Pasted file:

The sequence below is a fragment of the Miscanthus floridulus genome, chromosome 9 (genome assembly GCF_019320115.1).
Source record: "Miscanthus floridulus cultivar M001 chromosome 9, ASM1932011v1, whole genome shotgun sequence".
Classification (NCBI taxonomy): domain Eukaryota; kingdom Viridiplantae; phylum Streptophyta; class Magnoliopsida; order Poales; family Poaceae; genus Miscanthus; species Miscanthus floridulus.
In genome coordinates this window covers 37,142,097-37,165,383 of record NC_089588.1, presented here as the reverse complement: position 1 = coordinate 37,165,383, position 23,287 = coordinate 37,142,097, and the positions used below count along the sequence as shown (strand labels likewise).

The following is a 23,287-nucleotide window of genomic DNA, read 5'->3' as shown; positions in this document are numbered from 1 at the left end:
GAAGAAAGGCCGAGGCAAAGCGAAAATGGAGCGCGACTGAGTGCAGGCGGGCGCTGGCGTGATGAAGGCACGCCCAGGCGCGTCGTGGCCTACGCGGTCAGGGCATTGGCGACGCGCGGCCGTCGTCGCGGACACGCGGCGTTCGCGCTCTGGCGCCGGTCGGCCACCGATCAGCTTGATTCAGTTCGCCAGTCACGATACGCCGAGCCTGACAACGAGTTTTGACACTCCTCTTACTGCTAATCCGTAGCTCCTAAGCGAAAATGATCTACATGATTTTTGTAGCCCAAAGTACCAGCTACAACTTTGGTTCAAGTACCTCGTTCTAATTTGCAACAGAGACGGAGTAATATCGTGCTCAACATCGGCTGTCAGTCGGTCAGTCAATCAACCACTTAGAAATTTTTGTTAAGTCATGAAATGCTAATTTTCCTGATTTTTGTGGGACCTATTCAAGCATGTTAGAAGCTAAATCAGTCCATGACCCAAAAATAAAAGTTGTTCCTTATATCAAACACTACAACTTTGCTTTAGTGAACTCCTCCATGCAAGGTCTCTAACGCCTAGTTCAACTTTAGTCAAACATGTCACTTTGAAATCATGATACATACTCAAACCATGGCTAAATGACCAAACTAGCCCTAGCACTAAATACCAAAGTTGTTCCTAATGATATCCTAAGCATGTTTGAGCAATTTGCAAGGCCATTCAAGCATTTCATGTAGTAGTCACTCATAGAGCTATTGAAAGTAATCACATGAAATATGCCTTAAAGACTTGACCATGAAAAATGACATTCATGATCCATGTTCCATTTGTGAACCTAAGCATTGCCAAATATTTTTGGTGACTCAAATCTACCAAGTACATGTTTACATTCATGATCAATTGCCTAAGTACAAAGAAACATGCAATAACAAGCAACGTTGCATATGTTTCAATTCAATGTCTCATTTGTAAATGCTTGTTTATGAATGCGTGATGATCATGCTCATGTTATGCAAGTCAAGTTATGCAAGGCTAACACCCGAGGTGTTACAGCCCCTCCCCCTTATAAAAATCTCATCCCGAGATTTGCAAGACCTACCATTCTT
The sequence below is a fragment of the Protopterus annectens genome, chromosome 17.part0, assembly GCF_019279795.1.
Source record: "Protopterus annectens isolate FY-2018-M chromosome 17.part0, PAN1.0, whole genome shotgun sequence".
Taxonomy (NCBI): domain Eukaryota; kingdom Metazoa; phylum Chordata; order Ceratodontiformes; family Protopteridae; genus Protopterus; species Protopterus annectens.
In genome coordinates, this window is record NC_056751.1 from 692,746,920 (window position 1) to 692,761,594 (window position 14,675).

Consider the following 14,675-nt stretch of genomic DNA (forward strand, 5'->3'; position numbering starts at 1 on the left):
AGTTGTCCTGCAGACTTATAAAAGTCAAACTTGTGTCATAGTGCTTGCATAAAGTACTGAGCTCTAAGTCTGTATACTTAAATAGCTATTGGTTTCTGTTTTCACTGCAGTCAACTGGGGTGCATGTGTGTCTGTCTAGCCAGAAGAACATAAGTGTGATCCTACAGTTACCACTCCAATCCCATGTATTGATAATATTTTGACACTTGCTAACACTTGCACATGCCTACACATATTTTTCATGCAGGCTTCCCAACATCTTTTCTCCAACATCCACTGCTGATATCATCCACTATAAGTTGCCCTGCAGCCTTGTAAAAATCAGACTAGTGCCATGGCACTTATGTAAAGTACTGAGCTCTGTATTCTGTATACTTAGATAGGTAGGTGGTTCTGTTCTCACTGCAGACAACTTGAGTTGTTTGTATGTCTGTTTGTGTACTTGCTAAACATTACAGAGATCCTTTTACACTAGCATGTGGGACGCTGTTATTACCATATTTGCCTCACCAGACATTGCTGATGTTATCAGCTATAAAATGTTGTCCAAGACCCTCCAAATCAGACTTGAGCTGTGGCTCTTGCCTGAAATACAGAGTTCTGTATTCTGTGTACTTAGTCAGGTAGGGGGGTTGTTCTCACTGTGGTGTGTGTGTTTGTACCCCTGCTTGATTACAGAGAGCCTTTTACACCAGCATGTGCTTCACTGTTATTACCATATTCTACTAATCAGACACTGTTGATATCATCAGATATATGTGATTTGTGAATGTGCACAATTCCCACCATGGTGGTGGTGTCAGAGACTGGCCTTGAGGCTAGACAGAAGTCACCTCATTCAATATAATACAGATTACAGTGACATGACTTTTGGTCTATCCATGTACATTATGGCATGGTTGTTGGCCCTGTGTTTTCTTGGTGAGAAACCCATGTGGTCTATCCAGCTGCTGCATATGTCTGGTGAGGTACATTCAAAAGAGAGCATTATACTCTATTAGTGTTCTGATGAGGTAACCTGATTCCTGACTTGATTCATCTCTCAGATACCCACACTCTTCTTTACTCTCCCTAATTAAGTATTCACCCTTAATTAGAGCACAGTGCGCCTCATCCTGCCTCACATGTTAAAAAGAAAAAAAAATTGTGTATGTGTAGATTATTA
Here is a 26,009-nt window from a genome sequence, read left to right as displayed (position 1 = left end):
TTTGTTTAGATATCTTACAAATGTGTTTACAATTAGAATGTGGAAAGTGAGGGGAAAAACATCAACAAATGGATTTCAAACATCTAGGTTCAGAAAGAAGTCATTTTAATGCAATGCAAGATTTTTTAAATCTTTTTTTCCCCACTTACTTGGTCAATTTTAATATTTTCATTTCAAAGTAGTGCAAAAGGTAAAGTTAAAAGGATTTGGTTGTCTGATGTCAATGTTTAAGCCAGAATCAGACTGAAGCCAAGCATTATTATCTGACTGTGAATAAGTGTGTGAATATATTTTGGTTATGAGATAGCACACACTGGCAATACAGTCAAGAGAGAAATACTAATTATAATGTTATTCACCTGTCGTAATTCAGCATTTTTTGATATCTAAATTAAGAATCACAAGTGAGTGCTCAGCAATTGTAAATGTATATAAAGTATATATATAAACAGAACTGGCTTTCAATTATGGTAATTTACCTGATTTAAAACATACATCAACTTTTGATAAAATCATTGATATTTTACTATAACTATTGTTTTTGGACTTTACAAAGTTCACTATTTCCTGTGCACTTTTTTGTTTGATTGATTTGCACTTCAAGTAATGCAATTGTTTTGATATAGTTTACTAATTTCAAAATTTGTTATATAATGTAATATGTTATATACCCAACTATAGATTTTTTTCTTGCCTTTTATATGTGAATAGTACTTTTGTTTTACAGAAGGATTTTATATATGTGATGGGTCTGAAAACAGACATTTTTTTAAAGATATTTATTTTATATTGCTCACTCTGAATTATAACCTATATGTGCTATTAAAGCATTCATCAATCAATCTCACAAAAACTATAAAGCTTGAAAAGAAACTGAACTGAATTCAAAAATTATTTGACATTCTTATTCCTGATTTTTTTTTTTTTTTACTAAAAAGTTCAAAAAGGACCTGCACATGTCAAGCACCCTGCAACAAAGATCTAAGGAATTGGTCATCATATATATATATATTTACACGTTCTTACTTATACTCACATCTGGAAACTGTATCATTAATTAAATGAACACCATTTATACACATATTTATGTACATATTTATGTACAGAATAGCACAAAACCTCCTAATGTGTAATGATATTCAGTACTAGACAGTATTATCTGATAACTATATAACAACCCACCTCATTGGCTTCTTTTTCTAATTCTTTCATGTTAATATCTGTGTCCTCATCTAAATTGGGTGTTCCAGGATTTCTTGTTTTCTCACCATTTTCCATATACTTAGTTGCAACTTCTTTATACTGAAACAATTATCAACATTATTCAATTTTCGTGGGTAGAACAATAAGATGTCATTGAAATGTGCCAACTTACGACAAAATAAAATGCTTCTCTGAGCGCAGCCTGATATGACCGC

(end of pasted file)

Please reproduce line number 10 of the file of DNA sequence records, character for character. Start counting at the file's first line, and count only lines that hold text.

In genome coordinates, this window is record NC_056751.1 from 692,746,920 (window position 1) to 692,761,594 (window position 14,675).